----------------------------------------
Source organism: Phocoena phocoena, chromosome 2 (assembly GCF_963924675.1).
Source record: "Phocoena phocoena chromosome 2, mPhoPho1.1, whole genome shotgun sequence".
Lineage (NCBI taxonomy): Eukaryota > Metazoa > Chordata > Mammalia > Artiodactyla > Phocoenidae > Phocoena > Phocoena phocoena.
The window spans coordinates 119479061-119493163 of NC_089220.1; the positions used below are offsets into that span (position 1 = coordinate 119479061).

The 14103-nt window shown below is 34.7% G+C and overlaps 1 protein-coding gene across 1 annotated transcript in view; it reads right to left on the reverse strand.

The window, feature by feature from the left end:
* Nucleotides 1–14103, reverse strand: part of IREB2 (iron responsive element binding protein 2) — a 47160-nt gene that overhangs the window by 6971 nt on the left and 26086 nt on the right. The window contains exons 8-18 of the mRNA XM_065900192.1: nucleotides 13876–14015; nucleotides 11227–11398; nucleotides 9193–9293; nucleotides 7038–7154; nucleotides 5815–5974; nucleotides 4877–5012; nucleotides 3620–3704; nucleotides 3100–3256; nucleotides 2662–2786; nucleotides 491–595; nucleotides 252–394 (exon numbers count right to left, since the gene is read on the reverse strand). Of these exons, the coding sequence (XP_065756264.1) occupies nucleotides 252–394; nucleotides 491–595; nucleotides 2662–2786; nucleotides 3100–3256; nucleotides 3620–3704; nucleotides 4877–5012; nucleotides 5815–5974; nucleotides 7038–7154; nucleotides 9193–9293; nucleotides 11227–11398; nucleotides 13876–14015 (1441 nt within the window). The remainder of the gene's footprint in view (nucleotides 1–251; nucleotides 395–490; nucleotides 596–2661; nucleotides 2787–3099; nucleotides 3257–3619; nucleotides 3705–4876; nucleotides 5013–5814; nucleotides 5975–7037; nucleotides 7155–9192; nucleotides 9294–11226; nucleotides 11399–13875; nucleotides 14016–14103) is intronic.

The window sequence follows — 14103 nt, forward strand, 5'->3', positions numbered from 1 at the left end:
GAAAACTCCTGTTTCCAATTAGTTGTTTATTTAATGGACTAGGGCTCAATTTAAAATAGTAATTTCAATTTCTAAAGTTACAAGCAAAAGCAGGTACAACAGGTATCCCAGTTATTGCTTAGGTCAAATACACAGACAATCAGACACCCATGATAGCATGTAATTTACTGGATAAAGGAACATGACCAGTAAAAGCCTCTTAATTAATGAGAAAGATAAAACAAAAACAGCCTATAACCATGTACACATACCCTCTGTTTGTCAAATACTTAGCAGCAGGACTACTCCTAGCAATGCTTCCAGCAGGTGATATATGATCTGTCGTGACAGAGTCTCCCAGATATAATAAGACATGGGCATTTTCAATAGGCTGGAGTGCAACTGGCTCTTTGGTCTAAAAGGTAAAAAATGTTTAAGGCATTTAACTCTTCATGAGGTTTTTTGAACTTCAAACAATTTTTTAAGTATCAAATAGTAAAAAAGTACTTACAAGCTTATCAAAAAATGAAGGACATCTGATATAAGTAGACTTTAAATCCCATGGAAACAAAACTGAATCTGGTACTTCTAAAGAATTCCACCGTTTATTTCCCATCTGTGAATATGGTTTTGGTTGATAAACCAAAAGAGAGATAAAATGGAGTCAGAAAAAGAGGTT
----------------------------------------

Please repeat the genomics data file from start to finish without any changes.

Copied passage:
Source organism: Phocoena phocoena, chromosome 2 (assembly GCF_963924675.1).
Source record: "Phocoena phocoena chromosome 2, mPhoPho1.1, whole genome shotgun sequence".
Lineage (NCBI taxonomy): Eukaryota > Metazoa > Chordata > Mammalia > Artiodactyla > Phocoenidae > Phocoena > Phocoena phocoena.
The window spans coordinates 119479061-119493163 of NC_089220.1; the positions used below are offsets into that span (position 1 = coordinate 119479061).

The 14103-nt window shown below is 34.7% G+C and overlaps 1 protein-coding gene across 1 annotated transcript in view; it reads right to left on the reverse strand.

The window, feature by feature from the left end:
* Nucleotides 1–14103, reverse strand: part of IREB2 (iron responsive element binding protein 2) — a 47160-nt gene that overhangs the window by 6971 nt on the left and 26086 nt on the right. The window contains exons 8-18 of the mRNA XM_065900192.1: nucleotides 13876–14015; nucleotides 11227–11398; nucleotides 9193–9293; nucleotides 7038–7154; nucleotides 5815–5974; nucleotides 4877–5012; nucleotides 3620–3704; nucleotides 3100–3256; nucleotides 2662–2786; nucleotides 491–595; nucleotides 252–394 (exon numbers count right to left, since the gene is read on the reverse strand). Of these exons, the coding sequence (XP_065756264.1) occupies nucleotides 252–394; nucleotides 491–595; nucleotides 2662–2786; nucleotides 3100–3256; nucleotides 3620–3704; nucleotides 4877–5012; nucleotides 5815–5974; nucleotides 7038–7154; nucleotides 9193–9293; nucleotides 11227–11398; nucleotides 13876–14015 (1441 nt within the window). The remainder of the gene's footprint in view (nucleotides 1–251; nucleotides 395–490; nucleotides 596–2661; nucleotides 2787–3099; nucleotides 3257–3619; nucleotides 3705–4876; nucleotides 5013–5814; nucleotides 5975–7037; nucleotides 7155–9192; nucleotides 9294–11226; nucleotides 11399–13875; nucleotides 14016–14103) is intronic.

The window sequence follows — 14103 nt, forward strand, 5'->3', positions numbered from 1 at the left end:
GAAAACTCCTGTTTCCAATTAGTTGTTTATTTAATGGACTAGGGCTCAATTTAAAATAGTAATTTCAATTTCTAAAGTTACAAGCAAAAGCAGGTACAACAGGTATCCCAGTTATTGCTTAGGTCAAATACACAGACAATCAGACACCCATGATAGCATGTAATTTACTGGATAAAGGAACATGACCAGTAAAAGCCTCTTAATTAATGAGAAAGATAAAACAAAAACAGCCTATAACCATGTACACATACCCTCTGTTTGTCAAATACTTAGCAGCAGGACTACTCCTAGCAATGCTTCCAGCAGGTGATATATGATCTGTCGTGACAGAGTCTCCCAGATATAATAAGACATGGGCATTTTCAATAGGCTGGAGTGCAACTGGCTCTTTGGTCTAAAAGGTAAAAAATGTTTAAGGCATTTAACTCTTCATGAGGTTTTTTGAACTTCAAACAATTTTTTAAGTATCAAATAGTAAAAAAGTACTTACAAGCTTATCAAAAAATGAAGGACATCTGATATAAGTAGACTTTAAATCCCATGGAAACAAAACTGAATCTGGTACTTCTAAAGAATTCCACCGTTTATTTCCCATCTGTGAATATGGTTTTGGTTGATAAACCAAAAGAGAGATAAAATGGAGTCAGAAAAAGAGGTT